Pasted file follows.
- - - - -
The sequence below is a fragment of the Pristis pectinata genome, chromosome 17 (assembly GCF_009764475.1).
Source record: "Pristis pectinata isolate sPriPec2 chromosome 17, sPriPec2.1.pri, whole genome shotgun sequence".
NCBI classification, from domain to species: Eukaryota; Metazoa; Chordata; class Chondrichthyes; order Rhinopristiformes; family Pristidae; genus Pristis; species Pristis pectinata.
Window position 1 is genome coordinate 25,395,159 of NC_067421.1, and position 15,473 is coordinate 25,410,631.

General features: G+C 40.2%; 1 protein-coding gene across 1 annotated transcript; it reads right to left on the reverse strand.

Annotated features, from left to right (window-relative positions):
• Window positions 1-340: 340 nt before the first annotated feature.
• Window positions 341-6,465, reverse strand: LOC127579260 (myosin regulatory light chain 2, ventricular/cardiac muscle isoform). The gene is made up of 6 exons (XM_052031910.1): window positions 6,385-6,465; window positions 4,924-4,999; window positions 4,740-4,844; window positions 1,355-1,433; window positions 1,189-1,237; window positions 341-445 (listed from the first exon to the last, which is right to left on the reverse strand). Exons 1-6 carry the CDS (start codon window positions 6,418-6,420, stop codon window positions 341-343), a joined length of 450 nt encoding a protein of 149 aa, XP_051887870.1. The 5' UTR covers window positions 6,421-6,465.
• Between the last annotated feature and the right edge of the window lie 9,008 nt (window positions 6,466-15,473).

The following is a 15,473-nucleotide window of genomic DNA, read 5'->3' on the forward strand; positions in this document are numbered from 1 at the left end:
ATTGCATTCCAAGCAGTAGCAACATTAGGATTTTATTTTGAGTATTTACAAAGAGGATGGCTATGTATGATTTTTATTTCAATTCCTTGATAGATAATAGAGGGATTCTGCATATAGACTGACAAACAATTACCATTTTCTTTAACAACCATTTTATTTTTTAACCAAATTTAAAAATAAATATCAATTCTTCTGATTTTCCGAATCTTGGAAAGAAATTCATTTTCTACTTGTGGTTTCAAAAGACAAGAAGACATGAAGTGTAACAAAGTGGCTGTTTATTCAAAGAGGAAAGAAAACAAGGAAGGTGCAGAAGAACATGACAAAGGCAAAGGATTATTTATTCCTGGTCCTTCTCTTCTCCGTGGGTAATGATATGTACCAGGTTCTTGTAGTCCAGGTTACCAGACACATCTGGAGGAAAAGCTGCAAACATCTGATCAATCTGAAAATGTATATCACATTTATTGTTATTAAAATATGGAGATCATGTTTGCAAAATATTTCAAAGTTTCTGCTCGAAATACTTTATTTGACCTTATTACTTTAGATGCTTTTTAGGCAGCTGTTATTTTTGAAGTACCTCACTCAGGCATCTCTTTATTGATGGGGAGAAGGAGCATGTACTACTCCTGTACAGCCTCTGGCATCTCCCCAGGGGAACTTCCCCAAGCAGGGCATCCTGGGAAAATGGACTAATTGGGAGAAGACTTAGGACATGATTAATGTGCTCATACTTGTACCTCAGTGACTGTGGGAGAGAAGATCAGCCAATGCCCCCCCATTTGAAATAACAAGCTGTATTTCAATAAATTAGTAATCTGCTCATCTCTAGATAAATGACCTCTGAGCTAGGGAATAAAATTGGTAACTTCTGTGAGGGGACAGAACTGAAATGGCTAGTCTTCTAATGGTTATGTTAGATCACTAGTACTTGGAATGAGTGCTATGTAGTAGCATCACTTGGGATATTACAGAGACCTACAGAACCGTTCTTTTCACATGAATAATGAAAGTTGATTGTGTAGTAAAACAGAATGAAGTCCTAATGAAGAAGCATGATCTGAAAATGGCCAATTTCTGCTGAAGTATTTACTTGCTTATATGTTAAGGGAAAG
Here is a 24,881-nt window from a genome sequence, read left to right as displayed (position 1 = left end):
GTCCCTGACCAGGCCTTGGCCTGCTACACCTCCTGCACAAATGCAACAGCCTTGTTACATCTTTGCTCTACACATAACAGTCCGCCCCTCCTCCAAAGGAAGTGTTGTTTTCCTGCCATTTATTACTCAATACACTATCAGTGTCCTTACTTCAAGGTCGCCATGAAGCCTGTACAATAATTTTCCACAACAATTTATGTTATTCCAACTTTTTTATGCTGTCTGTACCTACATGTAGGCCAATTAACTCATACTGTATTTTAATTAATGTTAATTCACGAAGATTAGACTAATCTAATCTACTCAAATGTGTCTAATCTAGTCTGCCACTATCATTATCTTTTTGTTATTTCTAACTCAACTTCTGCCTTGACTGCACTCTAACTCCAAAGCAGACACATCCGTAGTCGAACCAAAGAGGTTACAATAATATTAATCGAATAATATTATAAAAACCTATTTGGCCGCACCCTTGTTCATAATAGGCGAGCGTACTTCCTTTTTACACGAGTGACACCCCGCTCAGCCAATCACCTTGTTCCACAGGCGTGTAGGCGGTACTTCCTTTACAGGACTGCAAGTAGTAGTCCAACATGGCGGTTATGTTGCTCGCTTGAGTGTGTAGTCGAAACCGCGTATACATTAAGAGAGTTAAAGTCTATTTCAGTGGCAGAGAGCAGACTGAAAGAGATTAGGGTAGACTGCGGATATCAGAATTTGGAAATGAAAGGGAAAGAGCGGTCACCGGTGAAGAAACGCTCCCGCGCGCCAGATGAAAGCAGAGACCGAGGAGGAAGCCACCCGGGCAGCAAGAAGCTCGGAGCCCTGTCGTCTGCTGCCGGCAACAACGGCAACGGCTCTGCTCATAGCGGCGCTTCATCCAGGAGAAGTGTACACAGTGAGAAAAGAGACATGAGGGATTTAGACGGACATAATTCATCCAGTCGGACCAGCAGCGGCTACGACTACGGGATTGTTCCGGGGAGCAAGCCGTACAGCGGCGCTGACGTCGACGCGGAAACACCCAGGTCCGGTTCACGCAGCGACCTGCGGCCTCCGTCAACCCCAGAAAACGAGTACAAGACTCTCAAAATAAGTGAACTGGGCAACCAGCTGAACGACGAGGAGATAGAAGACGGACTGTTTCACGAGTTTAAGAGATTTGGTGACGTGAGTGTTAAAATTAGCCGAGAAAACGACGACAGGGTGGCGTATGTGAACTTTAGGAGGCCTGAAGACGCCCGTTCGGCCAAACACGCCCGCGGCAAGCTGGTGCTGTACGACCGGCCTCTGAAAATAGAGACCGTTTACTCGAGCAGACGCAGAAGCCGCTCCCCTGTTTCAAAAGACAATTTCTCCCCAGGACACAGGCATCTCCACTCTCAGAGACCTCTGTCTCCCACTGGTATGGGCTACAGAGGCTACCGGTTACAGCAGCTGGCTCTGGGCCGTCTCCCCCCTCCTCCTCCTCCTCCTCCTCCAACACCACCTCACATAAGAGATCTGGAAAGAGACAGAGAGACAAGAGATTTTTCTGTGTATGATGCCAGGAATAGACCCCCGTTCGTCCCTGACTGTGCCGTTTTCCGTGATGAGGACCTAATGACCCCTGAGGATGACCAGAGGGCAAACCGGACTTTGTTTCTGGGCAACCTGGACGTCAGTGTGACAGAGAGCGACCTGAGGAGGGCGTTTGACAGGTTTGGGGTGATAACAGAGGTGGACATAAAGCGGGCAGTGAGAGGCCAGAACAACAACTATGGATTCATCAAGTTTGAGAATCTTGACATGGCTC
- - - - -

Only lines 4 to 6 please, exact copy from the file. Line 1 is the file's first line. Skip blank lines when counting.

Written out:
Window position 1 is genome coordinate 25,395,159 of NC_067421.1, and position 15,473 is coordinate 25,410,631.

General features: G+C 40.2%; 1 protein-coding gene across 1 annotated transcript; it reads right to left on the reverse strand.

Annotated features, from left to right (window-relative positions):